Why did this ter­rier stop eat­ing and be­come dull?

Fingal Independent - - LIFESTYLE - PETE WEDDERBURN

Janie is a ten year old spayed fe­male cross bred ter­rier. Onemon­day evening re­cently, she sud­denly seemed un­der the weather. She was duller than usual, and sig­nif­i­cantly, she had re­fused to eat all day. Her en­thu­si­as­tic ap­petite was nor­mally one of the most re­li­able fea­tures of her per­son­al­ity.

When I ex­am­ined her, there were no specif­i­cally ab­nor­mal find­ings, but be­cause this was such an un­usual turn for her, I de­cided to carry out a rou­tine blood pro­file in our in-house lab­o­ra­tory. Within twenty min­utes, our au­to­mated anal­yser had as­sessed her blood count and in­ter­nal bio­chem­istry. This showed my that ev­ery­thing was more or less nor­mal, but it also pointed out a cou­ple of key, low grade ab­nor­mal­i­ties: she has one slightly raised liver enzyme, and one marginally el­e­vated kid­ney pa­ram­e­ter. These tests ruled out se­ri­ous, life threat­en­ing is­sues, but they did hint that there was some­thing go­ing on un­der the sur­face.

At first, a virus or a mild up­set stom­ach seemed pos­si­ble. I gave her a sim­ple treat­ment us­ing med­i­ca­tion to take away any feel­ings of nau­sea. If Janie didn’t perk up by the fol­low­ing morn­ing, we’d need to carry out fur­ther tests to look into what was go­ing on.

The next day, she was no bet­ter: she was still lethar­gic with no in­ter­est in eat­ing. And she had vom­ited overnight, de­spite the anti-nau­sea med­i­ca­tion.

This time, there were a few other key find­ings: her tem­per­a­ture was be­low nor­mal, and her heart rate had dropped from the nor­mal rate of around 100 per minute to just 40 per minute.

She was now show­ing clues of some­thing more sig­nif­i­cant and spe­cific go­ing on. I took an­other blood sam­ple, and this time, I de­cided to do an­other in-house test: the mea­sure­ment of so­called elec­trolytes in her blood.

Elec­trolytes are dis­solved chem­i­cals in the blood­stream that are nor­mally kept within cer­tain pa­ram­e­ters: dif­fer­ent dis­eases can cause el­e­va­tions and de­pres­sions of their lev­els, and these ab­nor­mal­i­ties can have far reach­ing ef­fects on the body’s me­tab­o­lism. With some ill­nesses, the spe­cific changes in cer­tain elec­trolyte lev­els can be enough to con­firm a di­ag­no­sis.

So I mea­sured Janie’s cal­cium and chlo­rine lev­els: they were nor­mal. I also mea­sured her sodium level - and it was lower than nor­mal. And her potas­sium level was higher than it should be. To most read­ers, this will all be gob­blede­gook, but any vets read­ing this will be say­ing “Ah­h­hhh”. The com­bi­na­tion of signs shown by Janie (dull­ness, in­ap­petance, vom­it­ing) along with these changes in elec­trolyte lev­els are suf­fi­cient to make an al­most def­i­nite di­ag­no­sis of the cause of her prob­lem: Ad­di­son’s Dis­ease.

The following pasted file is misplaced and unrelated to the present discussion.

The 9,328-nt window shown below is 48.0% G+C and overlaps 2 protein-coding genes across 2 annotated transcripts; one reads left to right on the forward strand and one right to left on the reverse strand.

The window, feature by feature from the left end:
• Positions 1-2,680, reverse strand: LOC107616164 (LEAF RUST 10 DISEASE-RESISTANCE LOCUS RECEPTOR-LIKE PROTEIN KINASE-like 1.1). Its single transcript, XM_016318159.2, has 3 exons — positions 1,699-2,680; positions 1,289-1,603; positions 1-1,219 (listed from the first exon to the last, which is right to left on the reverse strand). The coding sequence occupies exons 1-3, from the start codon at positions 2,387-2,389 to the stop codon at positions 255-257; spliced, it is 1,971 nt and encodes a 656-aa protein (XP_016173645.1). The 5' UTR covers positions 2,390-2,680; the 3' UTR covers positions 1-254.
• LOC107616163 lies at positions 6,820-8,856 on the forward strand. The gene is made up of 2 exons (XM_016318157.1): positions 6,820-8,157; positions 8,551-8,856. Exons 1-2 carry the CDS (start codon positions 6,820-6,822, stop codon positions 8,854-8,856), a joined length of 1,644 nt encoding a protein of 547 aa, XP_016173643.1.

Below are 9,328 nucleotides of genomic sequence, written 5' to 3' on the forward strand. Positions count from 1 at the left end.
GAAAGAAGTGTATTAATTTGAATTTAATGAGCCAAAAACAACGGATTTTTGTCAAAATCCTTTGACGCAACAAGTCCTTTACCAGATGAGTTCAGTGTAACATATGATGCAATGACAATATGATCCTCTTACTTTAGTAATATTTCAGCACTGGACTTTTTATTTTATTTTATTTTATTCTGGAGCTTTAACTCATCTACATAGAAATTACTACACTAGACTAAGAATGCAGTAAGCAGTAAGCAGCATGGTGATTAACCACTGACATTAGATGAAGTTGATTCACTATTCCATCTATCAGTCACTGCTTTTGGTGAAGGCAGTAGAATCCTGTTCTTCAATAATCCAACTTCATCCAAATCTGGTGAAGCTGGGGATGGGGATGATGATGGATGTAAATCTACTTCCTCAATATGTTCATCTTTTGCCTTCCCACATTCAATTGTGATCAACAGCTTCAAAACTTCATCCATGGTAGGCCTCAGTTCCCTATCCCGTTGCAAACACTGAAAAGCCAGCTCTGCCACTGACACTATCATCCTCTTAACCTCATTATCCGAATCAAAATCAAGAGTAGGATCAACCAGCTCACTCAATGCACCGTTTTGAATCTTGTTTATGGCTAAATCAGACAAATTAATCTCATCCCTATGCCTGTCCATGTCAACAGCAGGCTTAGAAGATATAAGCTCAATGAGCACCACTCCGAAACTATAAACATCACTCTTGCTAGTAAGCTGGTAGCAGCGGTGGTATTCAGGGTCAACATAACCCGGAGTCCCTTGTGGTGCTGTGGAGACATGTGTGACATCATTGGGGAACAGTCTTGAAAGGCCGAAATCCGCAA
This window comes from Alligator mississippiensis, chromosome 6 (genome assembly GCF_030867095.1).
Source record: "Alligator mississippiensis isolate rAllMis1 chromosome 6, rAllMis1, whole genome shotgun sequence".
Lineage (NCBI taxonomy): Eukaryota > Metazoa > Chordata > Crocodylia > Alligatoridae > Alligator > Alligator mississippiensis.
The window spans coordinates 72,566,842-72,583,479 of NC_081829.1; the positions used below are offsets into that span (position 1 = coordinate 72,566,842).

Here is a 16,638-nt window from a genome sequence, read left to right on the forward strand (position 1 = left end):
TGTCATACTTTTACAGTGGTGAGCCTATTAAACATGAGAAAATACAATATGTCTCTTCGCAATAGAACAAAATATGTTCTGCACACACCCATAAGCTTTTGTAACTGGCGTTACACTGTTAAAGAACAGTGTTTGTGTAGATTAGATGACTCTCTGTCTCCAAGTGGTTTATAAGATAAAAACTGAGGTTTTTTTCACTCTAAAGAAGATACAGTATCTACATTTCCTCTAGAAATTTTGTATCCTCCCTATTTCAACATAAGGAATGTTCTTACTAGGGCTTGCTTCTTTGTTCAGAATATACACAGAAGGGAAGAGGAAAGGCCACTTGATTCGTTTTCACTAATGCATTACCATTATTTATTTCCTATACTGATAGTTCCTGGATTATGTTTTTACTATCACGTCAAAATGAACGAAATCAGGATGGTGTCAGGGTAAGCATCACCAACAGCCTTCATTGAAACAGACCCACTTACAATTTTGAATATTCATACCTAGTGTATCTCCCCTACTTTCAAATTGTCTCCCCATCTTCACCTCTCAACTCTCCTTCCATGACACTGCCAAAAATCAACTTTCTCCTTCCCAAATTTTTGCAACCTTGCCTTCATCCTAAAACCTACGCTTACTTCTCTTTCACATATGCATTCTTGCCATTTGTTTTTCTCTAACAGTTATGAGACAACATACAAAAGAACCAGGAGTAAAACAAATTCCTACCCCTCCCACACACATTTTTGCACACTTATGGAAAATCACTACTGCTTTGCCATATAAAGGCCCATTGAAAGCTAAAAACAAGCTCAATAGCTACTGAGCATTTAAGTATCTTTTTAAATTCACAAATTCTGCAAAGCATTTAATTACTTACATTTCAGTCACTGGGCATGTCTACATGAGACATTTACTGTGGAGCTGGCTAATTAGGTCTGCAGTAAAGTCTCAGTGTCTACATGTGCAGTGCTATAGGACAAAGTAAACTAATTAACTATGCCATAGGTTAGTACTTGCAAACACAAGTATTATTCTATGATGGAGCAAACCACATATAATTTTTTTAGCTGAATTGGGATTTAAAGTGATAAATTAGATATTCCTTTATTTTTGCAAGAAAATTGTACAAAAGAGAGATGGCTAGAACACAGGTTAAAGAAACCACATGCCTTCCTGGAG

This con­di­tion, also known as Hy­poa­d­reno­cor­ti­cism, hap­pens when the adrenal glands (lo­cated be­side the kid­neys) stop pro­duc­ing enough nat­u­ral steroid hor­mones to keep the body func­tion­ing nor­mally. The cause is usu­ally be­cause the dog’s own im­mune sys­tem at­tacks its own adrenal glands, de­stroy­ing the hor­mone-pro­duc­ing ar­eas. No­body knows ex­actly why this hap­pens, but it can oc­cur in any an­i­mal, of any age. Pa­tients are usu­ally young (four or five years old) but any age of dog can be af­fected. There’s a ge­netic el­e­ment to the prob­lem (it’s more com­mon in some breeds, like Labradors and Cairn Ter­ri­ers). Fe­male dogs are af­fected twice as of­ten as males.

Janie was a clas­si­cal ex­am­ple, and her di­ag­no­sis was fairly straight­for­ward. How­ever the con­di­tion is known as “The Great Imi­ta­tor” be­cause it can re­sem­ble other dis­eases, such as early kid­ney or liver dis­ease, can­cer, and many oth­ers. It’s one of those sit­u­a­tion where vets need to care­fully note all of the var­i­ous as­pects of the case, keep­ing the pos­si­bil­ity of Ad­dis­ons Dis­ease in the back of their mind if it is ever even re­motely sus­pected.

The signs of ill­ness plus blood test re­sults are enough to make a pro­vi­sional di­ag­no­sis (as in Janie’s case), but to be ab­so­lutely sure, a spe­cial test known as an ACTH Stim­u­la­tion Test needs to be done: this mea­sures the ac­tual lev­els of cor­ti­sone in the blood stream. Only spe­cialised lab­o­ra­to­ries can do this test, so it takes a few days to get a re­sult.

While we were wait­ing for Janie’s re­sults from this test, we started her on treat­ment for Ad­dis­ons Dis­ease. It can be a fa­tal con­di­tion if left un­treated, and even in the un­likely event of the di­ag­no­sis be­ing wrong, treat­ment would not cause her any harm in the in­terim.

She was given im­me­di­ate in­tra­venous flu­ids and cor­ti­sone, as well as tablets to con­trol her elec­trolytes, and af­ter just a few hours, she im­proved dra­mat­i­cally. She be­came brighter, more en­er­getic, and when of­fered food, she scoffed it down rapidly. Her heart rate speeded back up to 100, and she was sim­ply a much hap­pier dog.

Two days later, as ex­pected, the blood tests con­firmed for sure that she was a clas­sic case of Ad­dis­ons Dis­ease.

This is a com­plex con­di­tion when you get into the de­tails. There are ac­tu­ally two steroid hor­mones pro­duced by the adrenal glands: the cor­ti­cos­teroids (cor­ti­sone) and the min­er­alo­cor­ti­coids (these con­trol the elec­trolyte lev­els). Once the di­ag­no­sis has been made, treat­ment is sim­ple.

Janie will have to stay on tablets for the rest of her life, to re­place the two types of hor­mones which her body now lacks.

Ad­di­son’s Dis­ease can be a tricky con­di­tion to di­ag­nose

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